On Monday 25th November, how many 34 DPA members and friends met in the main car park at Widecombe and set off for a walk around the area, mainly to the tors to the north – Honeybag, Chinkwell, Sharp and Bel Tors and Bonehill Rocks. This part of the walk was kindly “trailed” for us by BBC1 television in the new series, “Gold Digger”!  We returned via the late/post-medieval hamlet of Bonehill. The weather was not the kindest but the forecast lived up to its prediction – light rain to start with drying as the walk progressed. We even had a little sunshine as some of us left The Rugglestone after lunch. Widecombe has a lot to see and this walk cannot embrace it all. However, here are links to two pages of re-worked photographs of the village from ten years ago:

 

Church of St. Pancras, Widecombe, sometimes called "The Cathedral of the Moor"

Church of St. Pancras, Widecombe, sometimes called “The Cathedral of the Moor”

 

The church has a long history, with rectors recorded from 1253. It is named after a Roman boy, Pancratius, martyred under Emperor Diocletian in 304 AD. The 120ft tower was added in the 1400 or early 1500’s through the benevolence of the tinners’ Guild of St Pancras. The impressive stone village sign, depicting the Uncle Tom Cobley / Widecombe Fair song, features in a carved inset near the top. This was designed by the DPA’s own Lady Sylvia Sayer in the 1940s (see the bottom photograph).

 

Inscribed stone on the village green

Inscribed stone on the village green

BENEATH THIS STONE IS A TIME CAPSULE
PLACED BY WIDECOMBE PARISH COUNCIL
ON THE 9th DAY OF SEPTEMBER IN THE YEAR 2000 AD
NOT TO BE OPENED FOR 100 YEARS

 

Signpost on the Natsworthy road, outside the village

Signpost on the Natsworthy road, outside the village

 

The signpost above points up Church Lane to Church Lane Head leading up to Hamel Down and on to Grimspound.

 

Kingshead Cross, an inscribed gatepost

Kingshead Cross, an inscribed gatepost

 

There is a cross inscribed on a gatepost known as Kingshead Cross. It was probably never a true cross but, more likely, a boundary stone?

 

Kingshead Cross, closer view

Kingshead Cross, closer view

 

The cross was never seen by two regular walkers who passed by with their dog as I took the photograph!

 

The 1 mioL stone

The 1 mioL stone

 

Aha – the mysterious 1 mioL stone!  It has been suggested that it is a parole stone, but no French Napoleonic Army officers are believed to have been housed in Widecombe. However, it measures out as being 1.61 km (= 1 mile) from the porch door of the church, using a digital map (Memory Map) on a computer. This is 80 metres north of Stouts Cottages, in the left i.e. west hedge bank when walking north.

 

Going up Thornhill ("Thorny") Lane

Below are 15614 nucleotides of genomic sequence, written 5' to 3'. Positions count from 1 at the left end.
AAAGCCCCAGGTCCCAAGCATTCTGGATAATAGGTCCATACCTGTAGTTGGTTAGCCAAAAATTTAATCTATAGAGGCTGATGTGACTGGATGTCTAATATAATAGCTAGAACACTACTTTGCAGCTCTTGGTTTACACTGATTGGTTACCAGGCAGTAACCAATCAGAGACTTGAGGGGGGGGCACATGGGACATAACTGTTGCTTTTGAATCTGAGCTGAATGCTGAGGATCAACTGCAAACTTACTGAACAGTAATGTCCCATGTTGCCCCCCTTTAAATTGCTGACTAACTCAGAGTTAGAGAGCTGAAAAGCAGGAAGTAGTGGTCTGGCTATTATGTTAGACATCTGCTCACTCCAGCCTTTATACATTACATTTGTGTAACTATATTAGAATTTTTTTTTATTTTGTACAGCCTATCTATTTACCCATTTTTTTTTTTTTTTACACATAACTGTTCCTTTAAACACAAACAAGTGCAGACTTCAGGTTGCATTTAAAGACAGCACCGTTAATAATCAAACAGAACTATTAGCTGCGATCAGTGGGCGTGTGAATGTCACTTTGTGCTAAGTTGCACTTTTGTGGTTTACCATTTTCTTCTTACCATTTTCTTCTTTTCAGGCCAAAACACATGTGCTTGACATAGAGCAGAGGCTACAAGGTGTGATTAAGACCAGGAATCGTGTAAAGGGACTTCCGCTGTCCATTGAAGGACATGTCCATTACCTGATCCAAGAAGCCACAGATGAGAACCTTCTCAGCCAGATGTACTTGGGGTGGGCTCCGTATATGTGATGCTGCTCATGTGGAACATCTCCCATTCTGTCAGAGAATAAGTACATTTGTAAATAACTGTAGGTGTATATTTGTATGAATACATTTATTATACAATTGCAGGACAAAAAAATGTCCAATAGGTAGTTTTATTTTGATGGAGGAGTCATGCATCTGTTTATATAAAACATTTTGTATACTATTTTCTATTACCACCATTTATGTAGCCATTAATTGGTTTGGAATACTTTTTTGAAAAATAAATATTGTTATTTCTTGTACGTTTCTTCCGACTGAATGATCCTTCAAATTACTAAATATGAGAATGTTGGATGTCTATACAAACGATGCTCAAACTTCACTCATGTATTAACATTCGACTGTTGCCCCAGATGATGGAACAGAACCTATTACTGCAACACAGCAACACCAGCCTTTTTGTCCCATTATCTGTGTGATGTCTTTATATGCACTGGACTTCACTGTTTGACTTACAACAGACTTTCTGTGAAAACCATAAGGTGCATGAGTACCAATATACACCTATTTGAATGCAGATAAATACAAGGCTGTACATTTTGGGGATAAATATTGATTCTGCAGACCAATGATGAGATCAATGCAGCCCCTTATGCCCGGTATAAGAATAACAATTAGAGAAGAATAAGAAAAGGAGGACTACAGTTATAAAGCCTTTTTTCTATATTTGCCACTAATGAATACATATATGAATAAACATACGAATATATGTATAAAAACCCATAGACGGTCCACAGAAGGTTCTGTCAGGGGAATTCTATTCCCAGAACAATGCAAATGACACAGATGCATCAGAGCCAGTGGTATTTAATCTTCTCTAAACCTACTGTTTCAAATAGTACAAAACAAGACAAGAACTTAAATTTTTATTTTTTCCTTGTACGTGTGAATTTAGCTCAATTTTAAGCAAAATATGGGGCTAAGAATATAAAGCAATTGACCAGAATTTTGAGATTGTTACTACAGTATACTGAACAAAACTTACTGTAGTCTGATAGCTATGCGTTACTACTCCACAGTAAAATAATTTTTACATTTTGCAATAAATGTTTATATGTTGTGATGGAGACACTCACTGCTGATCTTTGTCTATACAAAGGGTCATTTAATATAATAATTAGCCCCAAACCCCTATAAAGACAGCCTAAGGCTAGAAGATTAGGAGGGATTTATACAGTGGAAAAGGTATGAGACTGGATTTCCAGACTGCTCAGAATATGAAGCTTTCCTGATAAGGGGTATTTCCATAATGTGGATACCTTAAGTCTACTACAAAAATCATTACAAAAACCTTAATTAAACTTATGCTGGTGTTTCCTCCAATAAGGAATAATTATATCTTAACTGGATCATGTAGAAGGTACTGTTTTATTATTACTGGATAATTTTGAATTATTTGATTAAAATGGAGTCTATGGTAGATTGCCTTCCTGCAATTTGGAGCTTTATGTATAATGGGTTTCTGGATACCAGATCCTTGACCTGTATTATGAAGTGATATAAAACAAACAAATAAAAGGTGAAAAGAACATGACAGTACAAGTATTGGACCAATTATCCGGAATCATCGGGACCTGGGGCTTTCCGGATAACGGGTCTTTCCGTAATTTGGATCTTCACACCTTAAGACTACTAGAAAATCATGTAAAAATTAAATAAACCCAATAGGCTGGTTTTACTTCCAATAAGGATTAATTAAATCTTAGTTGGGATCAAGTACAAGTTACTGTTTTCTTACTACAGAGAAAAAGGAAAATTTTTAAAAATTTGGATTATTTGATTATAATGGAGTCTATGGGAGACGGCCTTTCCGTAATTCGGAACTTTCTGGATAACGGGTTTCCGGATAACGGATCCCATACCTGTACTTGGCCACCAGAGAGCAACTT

Going up Thornhill (“Thorny”) Lane

 

After walking over a mile up the Natsworthy road, and passing the entrances to several properties, we turned up Thorny Lane. It is surprisingly wide.

 

Honeybag Tor, zoomed view

Honeybag Tor, zoomed view

 

At the top of the lane, on a medieval track from Hemsworthy gate towards Natsworthy that avoids Widecombe Hill, we turned south again, to walk along the flanks of the tors.  This was heading towards Bonehill Rocks. Here, we passed Honeybag Tor, 1459 feet.

 

Honey fungus on a tree stump

Honey fungus on a tree stump

 

There was some Honey fungus along the way during a visit on 27th October, on a dead tree stump – I forgot to look “on the day”!

 

Chinkwell Tor, with Sharp Tor on its flank

Chinkwell Tor, with Sharp Tor on its flank

 

The next tor along the way was Chinkwell Tor, at 1496 feet. While it looks quite rounded from this location, there are a lot of rocks on the summit, including two modern cairns. This tor has the rocky prominence of Sharptor Rocks or Sharp tor on its flank.

 

Looking back at Sharp Tor

Looking back at Sharp Tor

 

Sharp Tor stands at approx.  1374 feet.

 

Passing Bel Tor

Passing Bel Tor

 

Finally, we passed Bel Tor or Bell Tor, which stands at 1325 feet. It apparently has a number of rock basins, although on a reconnaissance visit, it rained in a real downpour and I wasn’t minded to climb the wet rocks.

 

Bonehill Gate

Bonehill Gate

 

Bonehill Gate is between Bel Tor and Bonehill Rocks, where the road leads down to the Bonehill settlement, a hamlet dating from the 1600s. Across the road are Bonehill Rocks.

 

Bonehill Rocks, with Bonehill Lawn

Bonehill Rocks, with Bonehill Lawn

 

Bonehill Lawn is the area of good-looking grass around Bonehill Rocks. It makes a good area for a coffee stop.

 

Middle Bonehill longhouse

Middle Bonehill longhouse

 

Bonehill consists of Upper, Middle and Lower Bonehill longhouses plus Bonehill Cottage and House.

 

"IS 1682" above the porch of Middle Bonehill

“IS 1682” above the porch of Middle Bonehill

 

Middle Bonehill has a fine porch on which is cut “IS 1682”.   The initials are those of a John Smerdon, a line of eleven John Smerdons farmed here, from mid-Elizabethan times to about 1900.

 

Lower Bonehill longhouse

Lower Bonehill

 

As we proceeded down the (steep) road, we naturally came to Lower Bonehill – a substantial-looking house.

 

Church House, built approx. 1537

Church House, built approx. 1537